Does anyone know what this is?

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Forum topic by Gibernak posted 06-10-2013 01:51 PM 3279 views 0 times favorited 24 replies Add to Favorites Watch
View Gibernak's profile


124 posts in 3177 days

06-10-2013 01:51 PM

I hope some of u know old tools, cause im wondering if you know what this is. I picked it up north of Copenhagen, while bying some old chisels.

Its a slap of very old wood and hard like stone with a cobber insert like it was ment for spinning.
and it has markings

24 replies so far

View PurpLev's profile


8653 posts in 4979 days

#1 posted 06-10-2013 01:59 PM

a pully

-- ㊍ When in doubt - There is no doubt - Go the safer route.

View MrFid's profile


910 posts in 3235 days

#2 posted 06-10-2013 02:05 PM

Concur with Purplev

-- Bailey F - Eastern Mass.

View Kaleb the Swede's profile

Kaleb the Swede

1987 posts in 3300 days

#3 posted 06-10-2013 02:31 PM

My family are commercial fisherman and my grandfather has an old one that looks similar. It is the inside wheel to the block (pulley to the land person).

-- Just trying to build something beautiful

View Gibernak's profile


124 posts in 3177 days

#4 posted 06-10-2013 03:39 PM

Ofc, that makes sens, (So it not an ancient yoyo :) as it initially thought) Thank you for the respons

View redSLED's profile


790 posts in 3223 days

#5 posted 06-10-2013 04:44 PM

I’m calling BS on the pulley. That is indeed a Viking children’s yoyo.

-- Perfection is the difference between too much and not enough.

View Jim Baldwin's profile

Jim Baldwin

56 posts in 3689 days

#6 posted 06-11-2013 06:35 AM

I believe Swede is right on. This appears to be an antique nautical sheave (pulley wheel) made from Lignum Vita that would have run inside a block. The bronze bushing was known as a “coak” (as in a “coak’d sheave”) and was clinched in place by rivets. A coak’d sheave (required by Naval specifications) was far superior to plain sheaves which rotated directly on the pin.

The thickness and diameter of this sheave indicates the size of line it was designed for. This could probably identify it’s probable locations aboard an 18th century sailing vessel. The sheave appears worn-out and the block I’m sure is long gone? The markings are a mystery but probably easily explained by any nautical historian .

Lines or sheets are”reeved” through the block and around the “sheaves” (Old English nautical terms borrowed from Vikings no doubt (as in stearboard/starboard etc)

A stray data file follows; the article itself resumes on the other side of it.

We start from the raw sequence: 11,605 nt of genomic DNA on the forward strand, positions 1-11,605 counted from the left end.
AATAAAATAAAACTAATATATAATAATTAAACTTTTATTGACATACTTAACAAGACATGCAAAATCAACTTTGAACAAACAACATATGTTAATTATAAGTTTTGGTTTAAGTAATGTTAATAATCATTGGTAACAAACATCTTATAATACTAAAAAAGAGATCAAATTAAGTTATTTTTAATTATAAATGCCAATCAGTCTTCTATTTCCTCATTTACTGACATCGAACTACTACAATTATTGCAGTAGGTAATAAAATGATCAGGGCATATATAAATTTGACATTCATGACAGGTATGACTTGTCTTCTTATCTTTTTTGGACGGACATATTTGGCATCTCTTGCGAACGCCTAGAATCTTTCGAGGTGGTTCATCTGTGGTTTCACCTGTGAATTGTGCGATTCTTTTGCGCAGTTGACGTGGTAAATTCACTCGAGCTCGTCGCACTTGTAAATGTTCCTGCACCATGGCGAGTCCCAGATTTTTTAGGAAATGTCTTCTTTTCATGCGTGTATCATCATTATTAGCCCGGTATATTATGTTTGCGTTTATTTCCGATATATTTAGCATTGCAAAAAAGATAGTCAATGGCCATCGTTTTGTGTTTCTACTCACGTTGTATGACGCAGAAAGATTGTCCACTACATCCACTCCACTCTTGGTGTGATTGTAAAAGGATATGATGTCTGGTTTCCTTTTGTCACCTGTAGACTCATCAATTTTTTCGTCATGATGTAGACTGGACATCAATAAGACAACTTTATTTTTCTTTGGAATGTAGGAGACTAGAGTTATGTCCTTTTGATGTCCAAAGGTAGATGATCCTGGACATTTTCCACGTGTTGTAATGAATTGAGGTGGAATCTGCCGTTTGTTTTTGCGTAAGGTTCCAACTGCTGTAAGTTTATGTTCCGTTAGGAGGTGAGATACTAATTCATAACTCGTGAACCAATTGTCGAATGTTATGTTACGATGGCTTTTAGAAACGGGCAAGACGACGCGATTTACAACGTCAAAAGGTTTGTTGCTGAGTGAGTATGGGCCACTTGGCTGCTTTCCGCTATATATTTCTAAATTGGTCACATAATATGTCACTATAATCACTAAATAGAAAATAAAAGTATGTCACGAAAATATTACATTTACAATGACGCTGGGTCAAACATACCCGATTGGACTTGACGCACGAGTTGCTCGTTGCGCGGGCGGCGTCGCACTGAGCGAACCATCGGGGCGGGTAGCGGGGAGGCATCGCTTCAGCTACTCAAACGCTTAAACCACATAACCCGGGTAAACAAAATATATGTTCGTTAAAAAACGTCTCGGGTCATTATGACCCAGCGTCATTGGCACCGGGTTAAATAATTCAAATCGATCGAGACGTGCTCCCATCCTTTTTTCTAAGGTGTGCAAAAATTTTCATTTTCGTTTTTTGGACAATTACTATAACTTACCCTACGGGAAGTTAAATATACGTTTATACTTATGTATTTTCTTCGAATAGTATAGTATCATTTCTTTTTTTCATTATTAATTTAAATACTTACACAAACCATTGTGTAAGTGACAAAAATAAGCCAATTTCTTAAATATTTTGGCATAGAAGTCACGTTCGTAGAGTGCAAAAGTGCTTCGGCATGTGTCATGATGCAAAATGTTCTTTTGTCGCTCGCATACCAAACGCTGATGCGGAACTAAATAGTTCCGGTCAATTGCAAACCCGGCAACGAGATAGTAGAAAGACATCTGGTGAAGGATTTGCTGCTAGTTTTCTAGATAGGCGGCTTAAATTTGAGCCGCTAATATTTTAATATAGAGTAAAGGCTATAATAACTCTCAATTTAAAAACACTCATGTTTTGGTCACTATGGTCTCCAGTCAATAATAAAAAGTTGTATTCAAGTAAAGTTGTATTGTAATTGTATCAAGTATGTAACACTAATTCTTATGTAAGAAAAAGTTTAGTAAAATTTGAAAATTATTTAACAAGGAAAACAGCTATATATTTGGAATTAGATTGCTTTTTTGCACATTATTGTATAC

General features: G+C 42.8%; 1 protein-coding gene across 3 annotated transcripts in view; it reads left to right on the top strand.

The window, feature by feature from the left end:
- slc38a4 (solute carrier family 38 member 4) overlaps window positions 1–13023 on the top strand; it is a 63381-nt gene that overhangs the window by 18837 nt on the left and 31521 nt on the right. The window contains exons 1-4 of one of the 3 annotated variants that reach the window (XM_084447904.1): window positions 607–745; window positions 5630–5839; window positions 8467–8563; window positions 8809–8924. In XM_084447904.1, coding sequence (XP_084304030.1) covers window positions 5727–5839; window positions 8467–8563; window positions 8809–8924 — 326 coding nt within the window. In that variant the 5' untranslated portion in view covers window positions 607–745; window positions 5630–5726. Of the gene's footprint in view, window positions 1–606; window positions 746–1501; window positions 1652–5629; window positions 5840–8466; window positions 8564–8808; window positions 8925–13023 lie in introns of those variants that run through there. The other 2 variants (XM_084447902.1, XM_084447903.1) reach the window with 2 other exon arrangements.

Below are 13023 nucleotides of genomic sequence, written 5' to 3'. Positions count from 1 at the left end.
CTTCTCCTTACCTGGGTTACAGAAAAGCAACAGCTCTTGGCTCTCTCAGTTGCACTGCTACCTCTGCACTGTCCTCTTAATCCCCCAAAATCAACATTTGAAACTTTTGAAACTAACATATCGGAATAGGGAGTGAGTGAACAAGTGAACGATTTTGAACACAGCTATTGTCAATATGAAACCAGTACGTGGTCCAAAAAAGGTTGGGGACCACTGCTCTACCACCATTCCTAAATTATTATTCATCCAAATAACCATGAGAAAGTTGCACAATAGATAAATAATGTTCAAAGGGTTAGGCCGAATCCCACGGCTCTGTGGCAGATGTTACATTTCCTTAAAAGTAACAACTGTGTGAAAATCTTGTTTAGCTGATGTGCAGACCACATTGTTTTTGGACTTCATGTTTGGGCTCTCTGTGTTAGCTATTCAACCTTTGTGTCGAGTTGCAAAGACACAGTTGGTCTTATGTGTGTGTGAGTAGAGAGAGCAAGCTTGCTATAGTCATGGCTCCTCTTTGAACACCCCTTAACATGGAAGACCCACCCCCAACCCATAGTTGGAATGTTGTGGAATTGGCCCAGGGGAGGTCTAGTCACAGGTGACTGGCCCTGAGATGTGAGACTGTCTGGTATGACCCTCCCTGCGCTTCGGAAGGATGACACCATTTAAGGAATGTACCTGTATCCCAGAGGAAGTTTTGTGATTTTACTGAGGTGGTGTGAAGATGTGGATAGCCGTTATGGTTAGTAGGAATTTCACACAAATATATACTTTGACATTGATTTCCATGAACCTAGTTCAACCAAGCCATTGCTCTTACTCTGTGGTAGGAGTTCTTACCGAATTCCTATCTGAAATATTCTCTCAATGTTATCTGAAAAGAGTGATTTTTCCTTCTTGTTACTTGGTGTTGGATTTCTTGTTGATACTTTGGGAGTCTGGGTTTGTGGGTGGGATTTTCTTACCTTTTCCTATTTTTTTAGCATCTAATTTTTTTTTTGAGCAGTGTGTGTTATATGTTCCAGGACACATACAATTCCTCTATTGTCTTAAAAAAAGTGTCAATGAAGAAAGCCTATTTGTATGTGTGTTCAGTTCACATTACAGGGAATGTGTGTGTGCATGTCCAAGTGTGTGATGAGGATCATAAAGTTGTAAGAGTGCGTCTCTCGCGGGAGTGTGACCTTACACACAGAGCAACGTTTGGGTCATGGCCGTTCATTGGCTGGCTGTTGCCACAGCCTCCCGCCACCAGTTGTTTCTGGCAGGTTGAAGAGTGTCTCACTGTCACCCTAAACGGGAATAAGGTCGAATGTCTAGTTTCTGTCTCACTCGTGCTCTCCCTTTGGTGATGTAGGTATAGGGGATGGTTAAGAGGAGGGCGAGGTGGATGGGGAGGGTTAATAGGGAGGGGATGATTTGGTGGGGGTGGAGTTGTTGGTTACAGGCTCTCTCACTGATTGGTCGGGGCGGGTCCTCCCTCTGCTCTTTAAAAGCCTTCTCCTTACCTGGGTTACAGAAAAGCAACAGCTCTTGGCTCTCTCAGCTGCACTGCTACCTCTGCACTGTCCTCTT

-- Jim Baldwin/[email protected]

View BigYin's profile


421 posts in 3747 days

#7 posted 06-11-2013 07:46 AM

Markings – Britlish military broadhead ? So might be British Naval ?

-- ... Never Apologise For Being Right ...

View rustythebailiff's profile


100 posts in 3272 days

#8 posted 06-11-2013 10:57 AM

BigYin, I thought that too at first. But, usually they only bothered to mark it once, and there are three on this example. Plus, I noticed that they all seem to be pointing to something, two to holes and one to a depression. I am wondering if they were more for marking which mounting holes went where, a primitive “Insert slot A into Hole B”

-- "Necessity is the mother of invention"

View Charlie's profile


1101 posts in 3617 days

#9 posted 06-11-2013 02:22 PM

I’ve seen old bolts that were stamped on both the shaft and the head with the broad arrow. I agree that it’s usually only seen once, but it does happen occasionally that it appears more than once on a single item. In this case the coak and sheave are 2 pieces that may have been marked separately before being assembled, but 2 marks on the coak itself is a bit of a head scratcher. I wouldn’t discard the idea of the marks being a broad arrow just because they appear more than once. It’s not real common maybe, but also not unheard of.

Also… the 4-lobe coak is not usually for rigging. Those were mainly 2 or 3 lobe. The 4 lobe was more likely found in something seeing heavier duty like a block for loading/unloading or even used on heavy cannon.